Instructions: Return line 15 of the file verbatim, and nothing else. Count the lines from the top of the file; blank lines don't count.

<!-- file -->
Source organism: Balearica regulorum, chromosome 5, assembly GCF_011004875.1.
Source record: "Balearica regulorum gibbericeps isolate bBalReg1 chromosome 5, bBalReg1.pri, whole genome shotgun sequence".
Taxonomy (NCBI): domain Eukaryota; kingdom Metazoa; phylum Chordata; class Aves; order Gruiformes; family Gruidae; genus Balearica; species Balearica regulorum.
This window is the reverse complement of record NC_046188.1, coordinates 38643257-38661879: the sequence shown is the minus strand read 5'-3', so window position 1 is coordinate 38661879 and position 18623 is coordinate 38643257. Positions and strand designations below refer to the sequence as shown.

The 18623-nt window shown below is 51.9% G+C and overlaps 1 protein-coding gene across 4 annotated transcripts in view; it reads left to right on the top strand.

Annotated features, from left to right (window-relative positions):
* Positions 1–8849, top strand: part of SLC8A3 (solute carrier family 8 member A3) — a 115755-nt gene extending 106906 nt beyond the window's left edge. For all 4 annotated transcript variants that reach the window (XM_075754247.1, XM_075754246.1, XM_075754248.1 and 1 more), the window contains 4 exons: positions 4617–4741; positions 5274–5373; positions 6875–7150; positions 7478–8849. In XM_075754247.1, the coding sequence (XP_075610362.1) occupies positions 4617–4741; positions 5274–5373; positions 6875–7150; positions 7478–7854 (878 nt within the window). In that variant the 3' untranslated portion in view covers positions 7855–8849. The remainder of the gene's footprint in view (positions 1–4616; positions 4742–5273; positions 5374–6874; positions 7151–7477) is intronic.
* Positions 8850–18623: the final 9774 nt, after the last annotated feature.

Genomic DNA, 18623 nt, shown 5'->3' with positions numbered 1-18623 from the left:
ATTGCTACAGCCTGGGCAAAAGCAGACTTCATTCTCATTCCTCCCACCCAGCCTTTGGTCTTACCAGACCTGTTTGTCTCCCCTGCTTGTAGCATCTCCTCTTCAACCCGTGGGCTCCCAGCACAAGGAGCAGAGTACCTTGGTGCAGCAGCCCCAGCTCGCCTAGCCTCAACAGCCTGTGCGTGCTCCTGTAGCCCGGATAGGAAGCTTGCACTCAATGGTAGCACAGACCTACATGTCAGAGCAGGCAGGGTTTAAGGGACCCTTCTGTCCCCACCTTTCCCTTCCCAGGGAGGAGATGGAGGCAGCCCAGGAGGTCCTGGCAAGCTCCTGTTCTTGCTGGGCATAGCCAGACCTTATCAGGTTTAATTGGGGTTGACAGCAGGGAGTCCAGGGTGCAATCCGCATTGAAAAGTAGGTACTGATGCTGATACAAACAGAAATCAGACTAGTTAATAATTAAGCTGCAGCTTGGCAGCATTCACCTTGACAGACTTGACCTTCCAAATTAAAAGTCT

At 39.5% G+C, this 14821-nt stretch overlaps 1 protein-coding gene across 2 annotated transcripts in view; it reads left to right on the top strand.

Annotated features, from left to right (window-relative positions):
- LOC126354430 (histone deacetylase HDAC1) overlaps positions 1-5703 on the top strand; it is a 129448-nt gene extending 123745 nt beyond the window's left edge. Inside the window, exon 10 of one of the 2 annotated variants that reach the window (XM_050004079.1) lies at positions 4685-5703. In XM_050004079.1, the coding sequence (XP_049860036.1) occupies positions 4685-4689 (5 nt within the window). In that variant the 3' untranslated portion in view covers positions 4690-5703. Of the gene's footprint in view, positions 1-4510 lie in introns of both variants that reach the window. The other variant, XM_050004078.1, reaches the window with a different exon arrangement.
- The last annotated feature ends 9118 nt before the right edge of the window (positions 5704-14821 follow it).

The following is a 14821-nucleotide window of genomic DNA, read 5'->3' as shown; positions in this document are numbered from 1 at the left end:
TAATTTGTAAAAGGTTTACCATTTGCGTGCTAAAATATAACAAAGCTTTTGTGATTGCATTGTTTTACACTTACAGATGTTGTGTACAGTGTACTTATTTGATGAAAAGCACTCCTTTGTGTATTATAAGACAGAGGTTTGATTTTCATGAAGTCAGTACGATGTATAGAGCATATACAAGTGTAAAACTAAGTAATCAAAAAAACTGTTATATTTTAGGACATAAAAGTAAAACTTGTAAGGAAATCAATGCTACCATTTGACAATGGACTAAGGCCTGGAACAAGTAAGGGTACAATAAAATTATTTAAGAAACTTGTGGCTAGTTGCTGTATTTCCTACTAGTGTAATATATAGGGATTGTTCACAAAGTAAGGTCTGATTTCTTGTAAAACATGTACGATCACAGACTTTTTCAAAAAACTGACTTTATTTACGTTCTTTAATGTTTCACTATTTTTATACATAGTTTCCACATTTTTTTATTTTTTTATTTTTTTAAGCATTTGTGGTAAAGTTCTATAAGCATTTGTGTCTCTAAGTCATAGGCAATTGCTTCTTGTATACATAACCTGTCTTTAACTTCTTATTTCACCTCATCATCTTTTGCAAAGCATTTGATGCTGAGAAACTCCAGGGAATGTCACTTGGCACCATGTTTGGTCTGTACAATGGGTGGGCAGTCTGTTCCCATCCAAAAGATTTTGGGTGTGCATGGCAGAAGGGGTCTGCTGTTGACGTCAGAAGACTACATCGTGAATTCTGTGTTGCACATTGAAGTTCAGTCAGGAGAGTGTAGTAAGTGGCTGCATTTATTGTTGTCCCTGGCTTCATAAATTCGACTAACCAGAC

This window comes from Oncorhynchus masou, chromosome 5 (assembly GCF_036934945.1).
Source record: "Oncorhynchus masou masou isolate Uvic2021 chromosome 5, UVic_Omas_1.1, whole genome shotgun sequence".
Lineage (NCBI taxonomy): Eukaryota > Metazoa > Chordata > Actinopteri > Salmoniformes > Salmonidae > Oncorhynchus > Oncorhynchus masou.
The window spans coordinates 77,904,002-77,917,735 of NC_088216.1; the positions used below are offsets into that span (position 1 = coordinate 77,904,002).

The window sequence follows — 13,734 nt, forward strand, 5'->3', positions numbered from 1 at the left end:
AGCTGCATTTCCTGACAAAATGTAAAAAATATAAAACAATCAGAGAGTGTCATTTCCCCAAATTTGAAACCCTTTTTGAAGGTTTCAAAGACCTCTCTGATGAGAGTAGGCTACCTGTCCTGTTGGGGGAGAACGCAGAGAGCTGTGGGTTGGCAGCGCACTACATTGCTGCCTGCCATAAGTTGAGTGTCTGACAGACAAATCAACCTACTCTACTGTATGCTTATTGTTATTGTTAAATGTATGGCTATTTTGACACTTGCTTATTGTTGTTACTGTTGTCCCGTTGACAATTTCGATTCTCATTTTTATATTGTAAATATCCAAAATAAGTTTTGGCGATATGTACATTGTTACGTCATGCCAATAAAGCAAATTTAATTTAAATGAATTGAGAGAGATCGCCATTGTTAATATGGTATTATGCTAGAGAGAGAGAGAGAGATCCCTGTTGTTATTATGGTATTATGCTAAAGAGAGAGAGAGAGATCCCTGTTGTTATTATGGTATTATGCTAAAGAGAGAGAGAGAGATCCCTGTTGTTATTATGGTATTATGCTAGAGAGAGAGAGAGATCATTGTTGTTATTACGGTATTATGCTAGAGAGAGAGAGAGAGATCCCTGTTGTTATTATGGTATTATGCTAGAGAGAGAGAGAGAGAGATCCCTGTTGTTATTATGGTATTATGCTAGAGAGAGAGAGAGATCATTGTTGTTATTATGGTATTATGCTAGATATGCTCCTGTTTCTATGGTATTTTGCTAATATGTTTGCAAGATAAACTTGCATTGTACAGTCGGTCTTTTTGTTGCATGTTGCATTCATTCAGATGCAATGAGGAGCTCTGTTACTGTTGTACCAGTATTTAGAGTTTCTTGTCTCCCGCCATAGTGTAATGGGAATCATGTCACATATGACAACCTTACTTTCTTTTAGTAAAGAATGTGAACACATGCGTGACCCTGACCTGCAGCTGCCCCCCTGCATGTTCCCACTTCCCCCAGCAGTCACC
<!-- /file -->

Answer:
The following is a 14821-nucleotide window of genomic DNA, read 5'->3' as shown; positions in this document are numbered from 1 at the left end: